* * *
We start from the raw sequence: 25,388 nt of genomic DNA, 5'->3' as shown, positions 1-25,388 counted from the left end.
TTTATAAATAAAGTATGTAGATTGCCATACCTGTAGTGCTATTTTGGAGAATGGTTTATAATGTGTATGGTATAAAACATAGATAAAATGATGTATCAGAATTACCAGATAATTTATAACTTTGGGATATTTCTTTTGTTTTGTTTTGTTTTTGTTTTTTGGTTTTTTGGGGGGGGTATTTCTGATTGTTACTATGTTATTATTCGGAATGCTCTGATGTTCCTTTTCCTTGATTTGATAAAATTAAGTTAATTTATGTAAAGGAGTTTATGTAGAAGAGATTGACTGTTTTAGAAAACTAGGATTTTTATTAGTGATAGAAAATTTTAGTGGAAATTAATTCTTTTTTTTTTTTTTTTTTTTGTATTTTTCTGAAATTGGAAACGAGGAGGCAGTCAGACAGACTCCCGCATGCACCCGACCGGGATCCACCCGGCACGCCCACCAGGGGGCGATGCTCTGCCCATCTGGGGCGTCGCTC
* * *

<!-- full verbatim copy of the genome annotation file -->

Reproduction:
We start from the raw sequence: 25,388 nt of genomic DNA, 5'->3' as shown, positions 1-25,388 counted from the left end.
TTTATAAATAAAGTATGTAGATTGCCATACCTGTAGTGCTATTTTGGAGAATGGTTTATAATGTGTATGGTATAAAACATAGATAAAATGATGTATCAGAATTACCAGATAATTTATAACTTTGGGATATTTCTTTTGTTTTGTTTTGTTTTTGTTTTTTGGTTTTTTGGGGGGGGTATTTCTGATTGTTACTATGTTATTATTCGGAATGCTCTGATGTTCCTTTTCCTTGATTTGATAAAATTAAGTTAATTTATGTAAAGGAGTTTATGTAGAAGAGATTGACTGTTTTAGAAAACTAGGATTTTTATTAGTGATAGAAAATTTTAGTGGAAATTAATTCTTTTTTTTTTTTTTTTTTTTGTATTTTTCTGAAATTGGAAACGAGGAGGCAGTCAGACAGACTCCCGCATGCACCCGACCGGGATCCACCCGGCACGCCCACCAGGGGGCGATGCTCTGCCCATCTGGGGCGTCGCTC